Thursday, October 28, 2010

Sneaky Chef to the rescue

We're still trying to rebound from the poor eating habits while at the hospital. Insisting on "real" food has been tough. The main reason is my concern for my son's health. Which in itself makes this weirder. Real food is best for his health but him continuing to eat is equally important. So if it's boxed mac and cheese for every meal with only a fresh strawberry and a cup of yogurt thrown in during the day, I'm just grateful he's eating.

In my core though, there is the need to make good food even out of a box of mac and cheese or a plain cheese pizza. Starting with the best of the processed choices is the first step. For instance, Trader Joe's makes a decent box of mac and cheese and so does Annie's. Next is making it with quality dairy. Then adding vegetables and/or protein. But if your child is anything like mine (the three year old anyway), adding veggies or protein he can see won't fly. And that's why I am thankful for the The Sneaky Chef.

I purchased the Sneaky Chef book a couple of years ago. I believe the purchase was made as a result of my first son's lack of desire for variety in his diet. As I was fretting a bit the other night about the abundance of mac and cheese my kid has been eating, I remembered the book. I quickly pulled it off the shelf and became reacquainted with it. The make-ahead puree recipes are genius. And they work. The orange puree is so subtle it goes undetected even in my son's beloved mac and cheese.

If you have trouble getting your kids to eat veggies or other nutritious items as is, I highly recommend giving the Sneaky Chef book a try. It has made it easier to deal with my son's current food rut and makes the food my toddler is eating even more nutritious. Can't go wrong with that! And in honor of the box and the Sneaky Chef, here is the Orange Puree recipe:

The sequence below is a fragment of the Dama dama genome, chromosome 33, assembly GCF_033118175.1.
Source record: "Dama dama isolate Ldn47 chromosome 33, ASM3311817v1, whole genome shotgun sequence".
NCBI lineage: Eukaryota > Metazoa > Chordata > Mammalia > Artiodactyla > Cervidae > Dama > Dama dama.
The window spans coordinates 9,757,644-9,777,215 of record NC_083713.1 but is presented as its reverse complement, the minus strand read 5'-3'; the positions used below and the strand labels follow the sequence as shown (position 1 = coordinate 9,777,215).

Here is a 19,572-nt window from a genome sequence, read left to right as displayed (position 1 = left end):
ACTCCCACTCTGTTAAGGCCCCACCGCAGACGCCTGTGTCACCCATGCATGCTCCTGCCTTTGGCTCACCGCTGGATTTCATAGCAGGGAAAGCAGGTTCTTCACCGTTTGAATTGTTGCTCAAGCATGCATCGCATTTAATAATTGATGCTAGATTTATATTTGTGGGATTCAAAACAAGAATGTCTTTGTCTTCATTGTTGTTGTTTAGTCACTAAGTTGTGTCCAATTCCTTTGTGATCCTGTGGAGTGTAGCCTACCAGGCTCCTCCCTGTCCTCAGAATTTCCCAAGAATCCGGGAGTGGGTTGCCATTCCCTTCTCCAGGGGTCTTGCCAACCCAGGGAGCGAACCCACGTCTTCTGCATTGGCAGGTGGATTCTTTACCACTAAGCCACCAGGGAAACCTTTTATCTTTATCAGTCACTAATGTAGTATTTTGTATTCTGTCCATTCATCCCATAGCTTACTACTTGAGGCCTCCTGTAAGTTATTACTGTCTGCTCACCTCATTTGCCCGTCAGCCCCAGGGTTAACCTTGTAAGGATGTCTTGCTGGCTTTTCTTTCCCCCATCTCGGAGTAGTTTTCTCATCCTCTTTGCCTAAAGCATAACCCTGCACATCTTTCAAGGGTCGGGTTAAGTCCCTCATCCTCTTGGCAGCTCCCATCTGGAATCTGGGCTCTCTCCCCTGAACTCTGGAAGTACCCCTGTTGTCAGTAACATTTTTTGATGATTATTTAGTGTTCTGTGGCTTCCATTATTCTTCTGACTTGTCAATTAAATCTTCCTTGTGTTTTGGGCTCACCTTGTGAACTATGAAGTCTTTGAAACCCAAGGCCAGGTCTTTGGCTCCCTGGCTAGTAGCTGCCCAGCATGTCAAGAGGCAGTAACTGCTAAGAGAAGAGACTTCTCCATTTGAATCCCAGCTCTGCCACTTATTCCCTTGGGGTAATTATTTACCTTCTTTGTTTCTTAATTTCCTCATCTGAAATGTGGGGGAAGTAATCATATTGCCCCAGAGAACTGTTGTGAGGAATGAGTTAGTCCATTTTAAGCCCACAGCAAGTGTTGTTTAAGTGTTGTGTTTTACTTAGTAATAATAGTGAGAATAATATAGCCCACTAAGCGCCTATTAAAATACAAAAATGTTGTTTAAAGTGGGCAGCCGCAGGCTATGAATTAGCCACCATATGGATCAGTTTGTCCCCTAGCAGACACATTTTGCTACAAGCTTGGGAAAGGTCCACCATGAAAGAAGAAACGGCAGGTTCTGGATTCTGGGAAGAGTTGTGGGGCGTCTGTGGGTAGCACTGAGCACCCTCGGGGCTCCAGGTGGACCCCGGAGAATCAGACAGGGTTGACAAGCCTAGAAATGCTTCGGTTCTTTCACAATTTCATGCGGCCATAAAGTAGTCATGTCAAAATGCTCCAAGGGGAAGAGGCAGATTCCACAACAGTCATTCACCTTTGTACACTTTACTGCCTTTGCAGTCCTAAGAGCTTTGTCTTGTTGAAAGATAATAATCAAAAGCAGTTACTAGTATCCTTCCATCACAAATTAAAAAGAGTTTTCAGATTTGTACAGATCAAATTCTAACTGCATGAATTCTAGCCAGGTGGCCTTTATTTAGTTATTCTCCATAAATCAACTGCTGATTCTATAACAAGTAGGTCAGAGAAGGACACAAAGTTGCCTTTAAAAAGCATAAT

Orange Puree
1 medium sweet potato or yam, rough chopped
3 medium to large carrots, peeled and sliced into thick chunks
3-4 tablespoons water

In a medium pot, cover carrots and sweet potatoes with cold water and boil for about 20 minutes until yams, and especially carrots are very tender. If the carrots aren't thoroughly cooked, they'll leave telltale little nuggets of vegetables, which will reveal their presence (a gigantic no-no for the sneaky chef).

Drain yams and carrots and put them in the food processor with two tablespoons of water. Puree on high until smooth; no chunks should remain. Stop occasionally to push the contents from the top to the bottom. If necessary, add the rest of the water to make a smooth puree, but the less water the better.

This makes about two cups of puree. Store in the refrigerator for up to three days, or freeze 1/4 cup portions in sealed plastic bags or small plastic containers.

To add to boxed mac and cheese: Prepare according to directions on package. Add 2-4 tablespoons orange puree into the cheese sauce, mixing until well blended. Note: Adding a 1/4 cup of grated cheese into the sauce will help mask the carrots a bit more if your little one detects them.


  1. It is. Let me know if you want any other recipes. I can let you borrow my copy.